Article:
American Ice Cream maker Ben & Jerry’s is piloting a carbon trading platform powered by blockchain. They have partnered with the Poseidon Foundation for this pilot project.
The Intergovernmental Panel on Climate Change (IPCC) has demonstrated that there is an urgent need to keep the rate of global warming to a manageable level. There is wide consensus that global warming is increasing due to the emission of the greenhouse gases (GHGs).
The 2015 Paris agreement, a very important international treaty on climate change, has published aim of keeping global warming to a manageable level. 195 countries have committed to this agreement, and there is now a finite budget of carbon emission.
There are carbon-positive projects such as forest conservation, which helps offset the effect of the carbon-negative projects such as environmentally harmful industries. A carbon trading system has been designed to extract a price from the industries emitting GHGs so that the fund generated can be channeled to projects contributing to sustainable development.
Carbon credits have been designed as permits that will allow the holder to emit Carbon Dioxide up to a certain level. A business that hasn’t exhausted its credits can sell them, whereas another business can buy them after having exhausted their own carbon credits.
While it’s certainly an important innovation, the system of carbon trading needs improvements for it deliver sustained positive results. The tracking of the carbon credits require improvement, and the technology currently used can’t handle the enormous geographic scope and complexity of tracking.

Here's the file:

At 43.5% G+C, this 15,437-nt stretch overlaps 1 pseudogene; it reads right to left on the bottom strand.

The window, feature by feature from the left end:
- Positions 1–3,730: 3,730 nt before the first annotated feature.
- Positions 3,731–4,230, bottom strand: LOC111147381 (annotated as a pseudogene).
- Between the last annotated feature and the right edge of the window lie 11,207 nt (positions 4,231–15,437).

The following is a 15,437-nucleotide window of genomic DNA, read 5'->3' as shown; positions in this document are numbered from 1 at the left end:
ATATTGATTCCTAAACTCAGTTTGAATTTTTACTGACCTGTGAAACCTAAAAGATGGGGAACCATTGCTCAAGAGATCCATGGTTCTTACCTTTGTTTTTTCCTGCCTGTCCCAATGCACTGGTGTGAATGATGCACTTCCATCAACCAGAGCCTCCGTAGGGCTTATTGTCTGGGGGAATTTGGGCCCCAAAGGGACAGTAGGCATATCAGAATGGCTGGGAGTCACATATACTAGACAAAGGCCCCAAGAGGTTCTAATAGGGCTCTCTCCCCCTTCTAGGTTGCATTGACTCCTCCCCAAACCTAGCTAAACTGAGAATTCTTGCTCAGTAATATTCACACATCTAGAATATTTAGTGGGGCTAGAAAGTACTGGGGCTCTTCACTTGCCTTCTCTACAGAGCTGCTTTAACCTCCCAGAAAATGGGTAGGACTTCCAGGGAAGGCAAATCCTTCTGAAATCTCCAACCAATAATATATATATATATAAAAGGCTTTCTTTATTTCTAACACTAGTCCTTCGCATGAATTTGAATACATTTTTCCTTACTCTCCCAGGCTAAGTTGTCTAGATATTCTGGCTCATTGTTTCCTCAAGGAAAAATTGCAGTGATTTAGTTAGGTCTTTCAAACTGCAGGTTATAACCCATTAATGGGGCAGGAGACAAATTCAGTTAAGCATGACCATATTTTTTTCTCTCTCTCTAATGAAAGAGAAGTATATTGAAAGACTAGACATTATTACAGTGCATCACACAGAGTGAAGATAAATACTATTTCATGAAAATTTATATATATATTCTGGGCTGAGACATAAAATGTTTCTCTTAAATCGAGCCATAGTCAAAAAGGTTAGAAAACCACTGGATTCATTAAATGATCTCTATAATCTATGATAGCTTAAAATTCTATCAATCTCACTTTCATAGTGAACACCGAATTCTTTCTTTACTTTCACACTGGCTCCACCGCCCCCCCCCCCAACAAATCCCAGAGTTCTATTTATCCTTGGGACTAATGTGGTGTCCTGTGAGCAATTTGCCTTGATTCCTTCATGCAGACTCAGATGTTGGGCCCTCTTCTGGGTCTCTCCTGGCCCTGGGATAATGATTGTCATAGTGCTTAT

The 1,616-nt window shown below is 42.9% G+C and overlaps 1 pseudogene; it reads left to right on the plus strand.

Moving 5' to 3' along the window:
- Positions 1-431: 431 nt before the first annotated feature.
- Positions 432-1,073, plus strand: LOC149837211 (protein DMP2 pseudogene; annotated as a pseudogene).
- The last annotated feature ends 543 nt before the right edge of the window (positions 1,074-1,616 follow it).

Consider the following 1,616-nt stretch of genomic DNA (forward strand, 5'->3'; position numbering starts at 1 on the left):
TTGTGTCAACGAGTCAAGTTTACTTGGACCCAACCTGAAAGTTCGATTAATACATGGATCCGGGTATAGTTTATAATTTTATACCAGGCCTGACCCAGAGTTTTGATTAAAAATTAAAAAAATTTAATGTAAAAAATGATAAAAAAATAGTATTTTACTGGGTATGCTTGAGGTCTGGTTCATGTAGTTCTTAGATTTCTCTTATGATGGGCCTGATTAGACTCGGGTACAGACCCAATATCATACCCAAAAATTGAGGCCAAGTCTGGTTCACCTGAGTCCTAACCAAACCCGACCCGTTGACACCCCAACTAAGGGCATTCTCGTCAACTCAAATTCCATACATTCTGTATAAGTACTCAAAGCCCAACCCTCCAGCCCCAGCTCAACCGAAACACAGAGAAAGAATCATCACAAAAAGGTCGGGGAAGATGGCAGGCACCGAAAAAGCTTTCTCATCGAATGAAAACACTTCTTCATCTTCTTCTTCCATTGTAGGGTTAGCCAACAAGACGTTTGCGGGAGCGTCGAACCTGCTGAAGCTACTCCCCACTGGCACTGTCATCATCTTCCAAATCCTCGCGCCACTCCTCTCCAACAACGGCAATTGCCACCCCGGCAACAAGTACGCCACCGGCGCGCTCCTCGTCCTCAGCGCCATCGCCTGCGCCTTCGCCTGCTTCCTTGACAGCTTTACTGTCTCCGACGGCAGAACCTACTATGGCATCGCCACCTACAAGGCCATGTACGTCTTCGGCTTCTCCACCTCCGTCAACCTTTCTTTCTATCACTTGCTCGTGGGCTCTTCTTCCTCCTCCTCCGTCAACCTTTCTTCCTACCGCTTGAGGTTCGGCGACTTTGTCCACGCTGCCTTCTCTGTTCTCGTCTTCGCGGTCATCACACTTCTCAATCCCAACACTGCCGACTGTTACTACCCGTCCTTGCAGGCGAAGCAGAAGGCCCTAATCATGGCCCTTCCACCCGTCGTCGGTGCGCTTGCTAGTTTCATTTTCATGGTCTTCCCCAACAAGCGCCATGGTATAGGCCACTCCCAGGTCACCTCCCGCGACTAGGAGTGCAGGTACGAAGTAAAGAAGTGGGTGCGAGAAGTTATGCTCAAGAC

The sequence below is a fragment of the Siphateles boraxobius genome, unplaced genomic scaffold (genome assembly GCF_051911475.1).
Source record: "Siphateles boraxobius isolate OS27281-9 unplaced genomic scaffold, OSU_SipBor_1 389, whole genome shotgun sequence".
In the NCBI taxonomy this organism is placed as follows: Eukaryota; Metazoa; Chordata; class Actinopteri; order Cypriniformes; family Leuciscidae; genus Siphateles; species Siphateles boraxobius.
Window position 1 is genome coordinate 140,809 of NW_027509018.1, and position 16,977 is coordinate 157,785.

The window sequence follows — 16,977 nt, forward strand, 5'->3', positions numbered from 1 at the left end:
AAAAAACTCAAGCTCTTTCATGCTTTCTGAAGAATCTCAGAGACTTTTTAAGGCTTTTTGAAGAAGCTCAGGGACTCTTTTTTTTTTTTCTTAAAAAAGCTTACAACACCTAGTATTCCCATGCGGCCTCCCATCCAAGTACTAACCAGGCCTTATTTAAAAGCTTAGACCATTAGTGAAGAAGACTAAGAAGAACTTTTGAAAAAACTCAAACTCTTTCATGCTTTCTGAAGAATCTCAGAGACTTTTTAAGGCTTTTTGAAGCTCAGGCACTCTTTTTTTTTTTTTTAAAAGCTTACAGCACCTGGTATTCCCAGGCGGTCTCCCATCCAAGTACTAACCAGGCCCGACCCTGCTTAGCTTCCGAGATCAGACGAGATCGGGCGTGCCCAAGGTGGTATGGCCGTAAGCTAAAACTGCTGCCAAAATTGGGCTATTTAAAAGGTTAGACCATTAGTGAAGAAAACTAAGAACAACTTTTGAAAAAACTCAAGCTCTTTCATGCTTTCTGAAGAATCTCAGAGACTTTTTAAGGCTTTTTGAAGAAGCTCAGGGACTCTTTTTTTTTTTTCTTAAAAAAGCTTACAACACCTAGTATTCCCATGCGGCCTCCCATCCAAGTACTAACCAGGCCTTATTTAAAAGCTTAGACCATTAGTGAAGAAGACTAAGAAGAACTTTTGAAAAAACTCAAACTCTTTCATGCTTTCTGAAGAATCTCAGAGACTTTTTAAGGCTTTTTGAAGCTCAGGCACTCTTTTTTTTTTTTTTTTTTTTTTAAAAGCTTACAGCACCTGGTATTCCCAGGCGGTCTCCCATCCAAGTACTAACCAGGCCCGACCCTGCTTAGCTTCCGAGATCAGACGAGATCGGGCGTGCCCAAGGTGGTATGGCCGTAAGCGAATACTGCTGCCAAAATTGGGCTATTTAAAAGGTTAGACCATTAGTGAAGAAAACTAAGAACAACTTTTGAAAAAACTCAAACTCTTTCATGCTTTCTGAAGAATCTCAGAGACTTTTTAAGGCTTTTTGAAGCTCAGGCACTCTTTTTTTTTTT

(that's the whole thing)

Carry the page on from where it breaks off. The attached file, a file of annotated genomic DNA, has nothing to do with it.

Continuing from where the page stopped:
In a global society increasingly becoming more democratized with more power being devolved to the concerned and aware citizens, the carbon trading system of the present day has another drawback. It’s confined to the big businesses and operates at an industrial scale. A common citizen has no means to track the carbon footprint her one purchase has left behind. Lack of information limits the ability of the common people to take actions for environmental conservation.
Given this backdrop, Ben & Jerry’s decision to pilot Poseidon‘s ‘carbon currency‘ is a trailblazer. Ice creams are delicious, however, the steps involved in manufacturing them, freezing them, and transporting them to retailers in their frozen state causes significant carbon emission. So long the consumers had no way to know the carbon footprint of the ice cream they savor, but that’ll change.
Poseidon‘s ‘Carbon on blockchain‘ platform allows tracking every step of the ice cream manufacturing, calculating the carbon footprint, and storing them in a blockchain. No manipulation of the record is possible since the blockchain technology with its decentralization and ability to guarantee immutable record guards against any malicious agent who may tamper the record.
When the customer pays for the ice cream, Ben & Jerry‘s point-of-sale (POS) system, connected to the blockchain platform of Poseidon, will automatically calculate the carbon footprint of that serving, and deposit a certain amount to counterbalance it. The customer now also have a choice to know the carbon footprint, and while paying for the ice cream can donate to further the environmental conservation effort.
Poseidon‘s platform uses the Stellar network, which is a very efficient blockchain platform with no proof of work (POW) mining. This not only makes for a high transaction throughput, but it’s also environment-friendly. The efficient blockchain network allows the consumers to know the carbon credit status in real-time.
The smart contracts used in the platform ensures that the carbon credit is transferred accurately. Poseidon’s platform combines both on-chain and off-chain information, hence, while carbon credit data is public, customer’s privacy is not breached.
Ben & Jerry’s partnership with the Malta-based Poseidon Foundation for this pilot project is aligned with the roadmap the Poseidon Foundation has. The roadmap includes the launch of a mobile app in June 2018, while the final platform will go live on June 2019.
Image ref – Yahoo.com